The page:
Paraphrasing George Bernard Shaw, the then Senator Bobby Kennedy best defined what hope is He said, "Some men see things as they are and ask why. I dream things that never were, and ask why not."
Hard as it is for most of us to imagine a world without hope, such a world does exist. It is that world of which Senator Kennedy spoke. It is a world where its inhabitants see their dire circumstances exactly as they are, but lack even the tiniest belief that they can change their desperation into something better. What a waste of human spirit!
Hope And Human Spirit
In the womb, the zygote hopes to develop into a fetus. Later on, that same baby swims the birth canal in hopes of being held in its parents' arms. Its parents hope to see their healthy child grow to adulthood. Humans are hope personified.
We begin life with hope, and hope sustains us as we grow into who we are meant to become. Then somewhere along the way, persuasive propaganda suggests that wishes and dreams and hopes are foolishness. The pseudo-wise among us pontificate that when we hope, we remove ourselves from the real world. Their real world is the exact world to which Kennedy alluded.
If hopes and dreams were permitted to develop to the extent that they ought to develop, what kind of real world would we have?
Would cancer, diabetes and other life threatening health issues have found their cures already? Would education keep pace with technology; removing every anxiety unemployment may possibly induce? Would global warming be properly addressed to our children's benefits? The list of potential good available to us through hope remains endless.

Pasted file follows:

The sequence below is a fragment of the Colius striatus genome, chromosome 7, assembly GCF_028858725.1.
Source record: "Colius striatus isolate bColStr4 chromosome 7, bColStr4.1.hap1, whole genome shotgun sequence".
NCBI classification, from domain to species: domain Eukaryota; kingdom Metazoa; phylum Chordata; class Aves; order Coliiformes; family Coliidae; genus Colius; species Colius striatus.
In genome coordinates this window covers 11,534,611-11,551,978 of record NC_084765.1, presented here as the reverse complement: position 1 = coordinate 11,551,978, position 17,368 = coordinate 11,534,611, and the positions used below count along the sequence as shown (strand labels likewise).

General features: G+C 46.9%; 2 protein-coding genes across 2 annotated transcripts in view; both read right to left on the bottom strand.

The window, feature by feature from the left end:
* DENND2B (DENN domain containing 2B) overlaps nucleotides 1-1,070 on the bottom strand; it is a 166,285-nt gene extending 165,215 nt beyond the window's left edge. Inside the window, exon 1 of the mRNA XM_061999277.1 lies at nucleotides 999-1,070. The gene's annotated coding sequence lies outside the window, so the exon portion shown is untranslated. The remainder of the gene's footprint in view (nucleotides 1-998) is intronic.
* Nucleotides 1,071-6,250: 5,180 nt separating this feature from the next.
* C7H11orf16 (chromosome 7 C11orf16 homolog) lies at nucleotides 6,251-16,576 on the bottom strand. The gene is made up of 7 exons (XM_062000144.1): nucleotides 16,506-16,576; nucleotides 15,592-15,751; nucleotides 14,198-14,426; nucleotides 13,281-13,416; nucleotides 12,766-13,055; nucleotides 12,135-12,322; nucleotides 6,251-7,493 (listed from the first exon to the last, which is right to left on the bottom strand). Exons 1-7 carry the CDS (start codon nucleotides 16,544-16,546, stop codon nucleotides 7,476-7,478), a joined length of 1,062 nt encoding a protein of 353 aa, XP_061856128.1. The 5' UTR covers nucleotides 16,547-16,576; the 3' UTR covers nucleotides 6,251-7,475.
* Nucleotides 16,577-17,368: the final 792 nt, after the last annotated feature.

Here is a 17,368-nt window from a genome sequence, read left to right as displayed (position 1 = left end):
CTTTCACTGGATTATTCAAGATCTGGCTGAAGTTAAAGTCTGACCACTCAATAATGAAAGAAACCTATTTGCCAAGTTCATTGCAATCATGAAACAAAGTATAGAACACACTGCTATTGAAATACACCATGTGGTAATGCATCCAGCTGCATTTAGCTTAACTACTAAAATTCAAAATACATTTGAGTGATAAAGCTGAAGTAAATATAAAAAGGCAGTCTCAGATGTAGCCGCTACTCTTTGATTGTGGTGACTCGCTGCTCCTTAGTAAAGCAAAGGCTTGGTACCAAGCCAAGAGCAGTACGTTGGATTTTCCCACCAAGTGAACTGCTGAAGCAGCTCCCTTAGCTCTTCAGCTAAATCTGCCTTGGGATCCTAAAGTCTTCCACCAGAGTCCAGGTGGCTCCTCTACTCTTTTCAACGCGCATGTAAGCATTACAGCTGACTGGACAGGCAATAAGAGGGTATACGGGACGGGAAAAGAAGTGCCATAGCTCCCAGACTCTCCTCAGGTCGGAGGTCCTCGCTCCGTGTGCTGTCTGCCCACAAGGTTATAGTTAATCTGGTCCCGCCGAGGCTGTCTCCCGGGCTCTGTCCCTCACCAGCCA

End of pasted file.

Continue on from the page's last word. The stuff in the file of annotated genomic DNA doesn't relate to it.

The second part of the Kennedy quote offers a clear expression of how dutifully hope serves us. When we ask "Why not?" as we tackle challenges, we ignite hope as a loving helpmate to overcome such challenges.
Yet hope can prevail only if we walk away from the notion that we always must have an immediate answer to our every dilemma. If at such times we enliven our hope, we will also enliven our patience, our endurance, and our strength to handle the next difficult issue we most certainly will face down the road.
Having no hope, we simply become just another of the countless ones who "see things as they are and ask why"--and then do nothing else Seems to me that the so-called alternative of not hoping is not an option after all. At least not in the world where I live.